African Swine Fever Increasingly Threatens Pork in North America and Globally
Posted on August 13, 2021
The African Swine Fever Virus (ASF) is a highly contagious hemorrhagic virus that exclusively infects pigs. Some farmers have experienced nearly 100% loss of herds, and the impact has expanded globally across Europe and Asia. In early August, the Dominican Republic identified two cases of ASF. Now that the virus has moved closer to the US, diligence to protect North American herds is more important than ever. The cases in the Dominican Republic are the first known detections of ASF in the Americas in 40 years, and there has never been a confirmed case in the US. Prevention, identification, and containment are the best ways to save the swine population from infection as there is no vaccine or treatment currently available.
"We need to take African Swine Fever seriously," says ND State Veterinarian and Animal Health Division Director Dr. Ethan Andress. "ND has a significant number of pigs, and although there is not a human risk, the economic and swine impact could be devastating both locally and nationally to the swine industry." Greater care should be taken from travelers and veterinarians to ensure proper sanitation to ensure infected items do not make it into the US. "We saw what happened in China with the devastation to their hog populations, we don't want that to happen here, and prevention is our best course of action," says Dr. Andress. The 2018 outbreak of ASF in China spread across the region and has reduced the global pig herds by nearly 25%, and they are now facing variants and additional waves.
"As the world opens up to international travelers, it is important that anyone visiting agriculture or food processing facilities take caution and thoroughly clean any items worn during their visit before returning to the US," says Drew Combs, the Executive Director of the North Dakota Trade Office. These practices are essential to keeping unwanted viruses such as ASF from infecting other countries. The long lifespan of the virus contributes to the importance of good hygiene and sanitization of anything that could potentially come in contact with ASF.
What makes this virus particularly challenging to eradicate is its stability. Studies presented by the ND Livestock Alliance show that the virus can remain stable for 150 days in bones stored below 40⁰ F, 140 days in dried and salted ham, and can live for several years in frozen meat. The virus can also spread through animal feed and fertilizers. The incubation period is 5-21 days and can move more quickly when acquired by tick bites—the transmission from swine to swine occurs through bodily secretions and excretions, particularly through the nose and mouth. The animals, feed, and their products must be sanitized and closely monitored for spread.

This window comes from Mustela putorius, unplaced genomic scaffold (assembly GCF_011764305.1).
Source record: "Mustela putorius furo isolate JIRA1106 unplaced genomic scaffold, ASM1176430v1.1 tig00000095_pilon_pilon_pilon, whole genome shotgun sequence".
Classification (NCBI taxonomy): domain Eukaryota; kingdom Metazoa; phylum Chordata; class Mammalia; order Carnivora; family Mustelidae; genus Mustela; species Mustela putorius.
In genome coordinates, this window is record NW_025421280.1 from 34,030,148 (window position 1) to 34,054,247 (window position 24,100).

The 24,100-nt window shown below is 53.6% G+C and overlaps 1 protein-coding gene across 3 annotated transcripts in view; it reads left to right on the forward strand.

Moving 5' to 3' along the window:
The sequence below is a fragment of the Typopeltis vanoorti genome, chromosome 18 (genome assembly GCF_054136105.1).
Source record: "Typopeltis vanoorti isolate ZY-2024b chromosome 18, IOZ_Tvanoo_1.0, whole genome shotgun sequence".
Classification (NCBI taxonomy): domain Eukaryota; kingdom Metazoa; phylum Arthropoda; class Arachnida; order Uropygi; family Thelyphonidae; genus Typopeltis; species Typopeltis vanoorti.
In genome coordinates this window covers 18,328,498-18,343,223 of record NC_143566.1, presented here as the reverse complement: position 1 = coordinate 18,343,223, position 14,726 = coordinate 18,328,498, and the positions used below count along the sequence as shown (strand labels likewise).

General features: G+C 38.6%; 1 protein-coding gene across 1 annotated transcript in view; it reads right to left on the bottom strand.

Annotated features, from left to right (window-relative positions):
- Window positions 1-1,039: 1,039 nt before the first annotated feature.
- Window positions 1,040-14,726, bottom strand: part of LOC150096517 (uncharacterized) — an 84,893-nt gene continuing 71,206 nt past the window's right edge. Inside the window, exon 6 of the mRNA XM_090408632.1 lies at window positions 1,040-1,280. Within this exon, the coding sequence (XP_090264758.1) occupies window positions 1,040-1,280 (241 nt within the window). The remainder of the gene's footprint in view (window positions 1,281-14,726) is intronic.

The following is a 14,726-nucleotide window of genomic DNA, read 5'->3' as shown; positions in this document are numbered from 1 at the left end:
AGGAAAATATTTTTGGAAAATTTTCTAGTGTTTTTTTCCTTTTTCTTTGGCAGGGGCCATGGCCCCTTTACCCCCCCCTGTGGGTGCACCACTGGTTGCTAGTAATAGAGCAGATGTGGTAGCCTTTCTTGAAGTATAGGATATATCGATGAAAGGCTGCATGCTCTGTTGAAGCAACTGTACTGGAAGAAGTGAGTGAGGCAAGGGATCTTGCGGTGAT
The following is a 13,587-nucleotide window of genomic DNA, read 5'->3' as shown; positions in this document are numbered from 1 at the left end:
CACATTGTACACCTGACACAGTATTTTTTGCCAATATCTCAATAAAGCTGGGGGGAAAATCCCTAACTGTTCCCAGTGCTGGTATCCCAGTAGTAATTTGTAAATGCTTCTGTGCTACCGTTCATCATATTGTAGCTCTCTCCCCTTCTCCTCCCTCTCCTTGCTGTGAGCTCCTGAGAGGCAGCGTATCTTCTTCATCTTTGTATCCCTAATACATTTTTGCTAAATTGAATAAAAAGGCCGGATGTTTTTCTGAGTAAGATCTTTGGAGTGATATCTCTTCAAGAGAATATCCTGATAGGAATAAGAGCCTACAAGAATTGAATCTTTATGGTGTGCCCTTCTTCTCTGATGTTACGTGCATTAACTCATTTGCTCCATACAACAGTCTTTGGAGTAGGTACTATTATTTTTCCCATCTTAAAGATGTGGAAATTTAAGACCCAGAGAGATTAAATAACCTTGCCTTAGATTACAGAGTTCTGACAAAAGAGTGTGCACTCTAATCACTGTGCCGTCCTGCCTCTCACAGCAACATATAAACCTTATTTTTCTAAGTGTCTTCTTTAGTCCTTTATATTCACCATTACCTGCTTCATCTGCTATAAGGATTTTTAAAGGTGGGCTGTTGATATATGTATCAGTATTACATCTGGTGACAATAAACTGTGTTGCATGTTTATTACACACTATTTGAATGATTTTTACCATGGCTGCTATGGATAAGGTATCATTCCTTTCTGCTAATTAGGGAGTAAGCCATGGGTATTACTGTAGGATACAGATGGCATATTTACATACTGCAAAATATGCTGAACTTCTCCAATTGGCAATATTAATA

Tamera Heins, the Executive Director of the ND Pork Council, explains, "security will be amped up in airports for any travelers from the Dominican Republic to ensure ASF does not get through." Amber Boeshans, the Executive Director of the ND Livestock Alliance, highlights that the "African Swine Fever only causes illness in pigs and this is not a threat to human health. We want to continuously remind export partners and our consumers here at home that US pork products are safe to eat. However, the US hog industry moves around the country quite frequently. We all need to be doing our part to keep biosecurity as tight as possible. Following the best practices and going the extra mile to ensure we are minimizing this health risk to America's pig herd." Making sure that clothing, especially shoes, are sanitized will be essential to keep this virus out of North America.
If ASF reaches the US, pork exports will cease, feed exports will also be halted, and swine sales will significantly decrease. There will also be impacts on the native herds with higher mortality rates, and commodity prices will see a deep drop in pork and feed-related products. Containment and diligence are needed to control borders. The US, Canada, and Mexico have already increased their efforts after the Dominican Republic outbreak.
Tackling ASF globally is a collaborative effort using both private and public resources to spread the word, not the virus. The measures put in place by the National Pork Industry Board should be followed to combat the exposure and spread of the virus. This includes sanitization of clothing, equipment, and other items used in the processing, research, laboratories, and fresh animal producers.